Shawn A. Drake
Modes of entry, cross-cultural factors, country risk analysis for China 18 December 2011
For this paper I will identify and assess at least two modes of entry into the country of China. This paper will be based on prior learning and discussions in our class. I will examine the most appropriate mode of entry for a product or service into China. I will look at cross-cultural factors relevant to doing business in China. Lastly, I will address how these factors affect organizational structure, modes of management, staffing, recruiting, training, compensation, and expatriate policy.
Table of Contents
1. Modes of Entry into China
2. Chinese Society and Culture
3. Organizational Structure
4. Modes of Management
5. Recruiting Expatriates
6. Recruiting Chinese Nationals
7. Recruiting Chinese overseas
8. Recruiting Chinese returnees
9. Retention Strategies
MODES OF ENTRY INTO CHINA
In order to do business in China, one must start by looking at the modes of entry into China. This can be by a variety of methods. I will start by listing these below with a brief description of each.
Trading Companies and Local Agents: Beginning December 11, 2004, foreign companies operating in China will be allowed full trading and distribution rights. This is because of China's accession to the WTO. With careful selection, training and constant contact, US firms can obtain good market representation from a Chinese trading company, many of which are authorized to deal in a wide range of products.
Representative Offices: These are the easiest type of offices for foreign firms to set up but the law in regards to performing 'liaison' activities limits them. They cannot sign sales contracts, directly bill customers or supply parts and after-sales services for a fee.
Chinese subsidiaries: A locally incorporated equity or cooperative joint venture with one or more Chinese partners, or a wholly foreign-owned enterprise will avoid import restrictions - including relatively high tariffs - and provides greater control over both marketing and management. Successful joint ventures require good partners, time and patience.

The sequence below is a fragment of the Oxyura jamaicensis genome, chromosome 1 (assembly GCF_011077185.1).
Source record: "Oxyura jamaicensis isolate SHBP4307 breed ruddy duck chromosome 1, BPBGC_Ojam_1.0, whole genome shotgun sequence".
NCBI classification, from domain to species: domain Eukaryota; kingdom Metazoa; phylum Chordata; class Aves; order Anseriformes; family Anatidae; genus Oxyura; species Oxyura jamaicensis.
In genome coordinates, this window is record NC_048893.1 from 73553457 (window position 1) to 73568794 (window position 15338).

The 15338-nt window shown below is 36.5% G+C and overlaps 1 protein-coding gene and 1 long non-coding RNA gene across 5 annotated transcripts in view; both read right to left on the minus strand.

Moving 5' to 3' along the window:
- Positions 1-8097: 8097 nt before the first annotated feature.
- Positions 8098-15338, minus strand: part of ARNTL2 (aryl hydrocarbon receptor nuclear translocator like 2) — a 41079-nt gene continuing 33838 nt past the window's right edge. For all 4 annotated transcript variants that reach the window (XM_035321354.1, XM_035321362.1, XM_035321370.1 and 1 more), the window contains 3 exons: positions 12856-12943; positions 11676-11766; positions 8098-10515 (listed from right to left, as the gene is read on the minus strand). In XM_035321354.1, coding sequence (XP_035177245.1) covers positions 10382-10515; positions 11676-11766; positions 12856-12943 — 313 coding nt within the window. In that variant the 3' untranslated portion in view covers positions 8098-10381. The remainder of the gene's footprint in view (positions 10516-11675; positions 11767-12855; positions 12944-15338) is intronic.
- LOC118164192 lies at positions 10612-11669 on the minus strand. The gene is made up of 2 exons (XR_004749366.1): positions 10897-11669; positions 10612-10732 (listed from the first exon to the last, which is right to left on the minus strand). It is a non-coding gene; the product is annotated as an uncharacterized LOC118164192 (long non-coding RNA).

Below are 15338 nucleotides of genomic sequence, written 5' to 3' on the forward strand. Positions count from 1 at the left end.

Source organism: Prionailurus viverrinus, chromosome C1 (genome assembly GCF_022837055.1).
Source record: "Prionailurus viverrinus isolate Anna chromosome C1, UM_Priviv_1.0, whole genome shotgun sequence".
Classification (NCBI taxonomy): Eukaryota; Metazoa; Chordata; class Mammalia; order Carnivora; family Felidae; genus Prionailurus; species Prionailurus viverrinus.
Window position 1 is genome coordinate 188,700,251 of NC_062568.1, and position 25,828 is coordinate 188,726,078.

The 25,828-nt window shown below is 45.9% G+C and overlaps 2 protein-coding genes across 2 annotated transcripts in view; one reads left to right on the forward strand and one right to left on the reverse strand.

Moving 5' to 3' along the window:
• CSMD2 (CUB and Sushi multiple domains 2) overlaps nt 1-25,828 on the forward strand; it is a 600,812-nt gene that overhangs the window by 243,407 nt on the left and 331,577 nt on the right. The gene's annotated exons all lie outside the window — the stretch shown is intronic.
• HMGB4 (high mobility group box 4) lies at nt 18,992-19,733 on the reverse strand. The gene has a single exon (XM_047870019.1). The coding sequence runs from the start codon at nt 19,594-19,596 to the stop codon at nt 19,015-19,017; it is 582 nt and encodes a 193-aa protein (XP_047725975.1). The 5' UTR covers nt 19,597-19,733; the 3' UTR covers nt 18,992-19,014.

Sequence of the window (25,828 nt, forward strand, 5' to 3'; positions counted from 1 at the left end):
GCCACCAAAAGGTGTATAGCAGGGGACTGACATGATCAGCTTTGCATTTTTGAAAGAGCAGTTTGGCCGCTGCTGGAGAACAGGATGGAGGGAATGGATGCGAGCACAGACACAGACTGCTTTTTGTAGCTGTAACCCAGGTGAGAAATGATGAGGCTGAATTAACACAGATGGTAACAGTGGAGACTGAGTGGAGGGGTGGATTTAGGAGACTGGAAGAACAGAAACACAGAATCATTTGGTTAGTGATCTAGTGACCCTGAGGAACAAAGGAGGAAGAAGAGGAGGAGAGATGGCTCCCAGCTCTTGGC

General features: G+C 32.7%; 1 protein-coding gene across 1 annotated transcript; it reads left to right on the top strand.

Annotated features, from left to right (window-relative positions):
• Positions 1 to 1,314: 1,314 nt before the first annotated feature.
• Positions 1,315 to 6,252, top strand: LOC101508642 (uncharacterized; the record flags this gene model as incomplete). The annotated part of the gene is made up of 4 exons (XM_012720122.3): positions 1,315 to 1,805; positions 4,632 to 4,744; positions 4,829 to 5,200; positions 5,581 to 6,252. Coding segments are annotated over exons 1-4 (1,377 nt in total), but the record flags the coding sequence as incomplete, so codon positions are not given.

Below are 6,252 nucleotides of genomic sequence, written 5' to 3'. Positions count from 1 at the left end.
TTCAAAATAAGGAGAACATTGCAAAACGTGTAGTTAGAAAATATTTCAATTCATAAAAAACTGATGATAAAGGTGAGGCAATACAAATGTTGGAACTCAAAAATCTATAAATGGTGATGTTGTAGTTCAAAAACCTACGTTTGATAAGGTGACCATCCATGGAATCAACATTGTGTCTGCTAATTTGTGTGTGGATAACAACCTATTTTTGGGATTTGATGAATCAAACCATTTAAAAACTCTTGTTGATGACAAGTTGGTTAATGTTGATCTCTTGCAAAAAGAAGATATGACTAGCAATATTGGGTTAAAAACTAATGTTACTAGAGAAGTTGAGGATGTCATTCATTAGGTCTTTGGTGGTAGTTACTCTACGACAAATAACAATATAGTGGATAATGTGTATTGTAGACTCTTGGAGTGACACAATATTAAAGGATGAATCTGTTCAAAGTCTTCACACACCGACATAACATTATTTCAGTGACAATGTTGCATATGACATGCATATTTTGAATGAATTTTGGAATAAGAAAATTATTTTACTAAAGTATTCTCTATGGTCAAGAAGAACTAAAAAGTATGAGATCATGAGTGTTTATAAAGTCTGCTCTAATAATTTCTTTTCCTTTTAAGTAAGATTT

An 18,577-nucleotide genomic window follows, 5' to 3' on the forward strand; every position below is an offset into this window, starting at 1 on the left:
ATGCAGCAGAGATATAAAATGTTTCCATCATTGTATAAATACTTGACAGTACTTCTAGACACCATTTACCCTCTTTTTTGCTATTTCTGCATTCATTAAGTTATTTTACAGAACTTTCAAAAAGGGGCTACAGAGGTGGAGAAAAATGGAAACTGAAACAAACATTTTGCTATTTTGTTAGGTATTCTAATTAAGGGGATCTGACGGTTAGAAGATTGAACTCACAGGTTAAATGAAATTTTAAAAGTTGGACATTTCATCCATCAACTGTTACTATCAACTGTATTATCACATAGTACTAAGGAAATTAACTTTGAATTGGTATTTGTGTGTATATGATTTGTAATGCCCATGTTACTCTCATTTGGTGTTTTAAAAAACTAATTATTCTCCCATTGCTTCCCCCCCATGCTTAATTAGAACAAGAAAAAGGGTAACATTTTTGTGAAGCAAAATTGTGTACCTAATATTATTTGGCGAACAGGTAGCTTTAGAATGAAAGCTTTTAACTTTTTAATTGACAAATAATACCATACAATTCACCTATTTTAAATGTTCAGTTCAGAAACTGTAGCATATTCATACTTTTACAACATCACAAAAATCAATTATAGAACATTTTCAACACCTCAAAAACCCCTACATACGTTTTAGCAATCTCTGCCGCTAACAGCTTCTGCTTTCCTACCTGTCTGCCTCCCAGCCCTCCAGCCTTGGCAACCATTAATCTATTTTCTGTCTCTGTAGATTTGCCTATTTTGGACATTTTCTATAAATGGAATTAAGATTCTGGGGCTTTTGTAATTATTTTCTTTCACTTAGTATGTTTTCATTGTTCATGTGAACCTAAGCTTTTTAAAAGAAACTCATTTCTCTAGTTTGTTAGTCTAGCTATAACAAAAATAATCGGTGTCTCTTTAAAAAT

Wholly Foreign Owned Enterprises: Establishing a WFOE helps retain greater management control and IPR protection. The current law requires that firms either provide advanced technology or be primarily export-oriented and restricts or prohibits them in a number of service and public utility sectors. With WTO accession, many of these requirements are being phased out.
Licensing: Technology transfer is another initial market entry approach being used today. It offers short-term profits but runs the risk of creating long-term competitors. Due to this concern and intellectual property considerations and the lower technical level prevailing in the China market, some firms attempt to license older technology, promising higher-level access at some future date.
Franchising: As of yet, China has no laws that specifically address franchising. Many foreign companies are beginning to establish multiple retail outlets under a variety of creative arrangements, including some that function like franchise.
Direct Selling: The US direct selling industry is working pro-actively with various Chinese government departments to construct a fairer business climate in this industry. The implementation of WTO commitments promises to change this method of marketing in a rapidly changing business environment.
E-commerce: The Chinese government has a new attitude toward e-commerce. Investment is risky, however, due to the lack of defined regulatory powers over the industry, effective Chinese certificate authentications systems, secure and reliable on-line settlement systems and an efficient physical delivery system.
CHINESE SOCIETY & CULTURE
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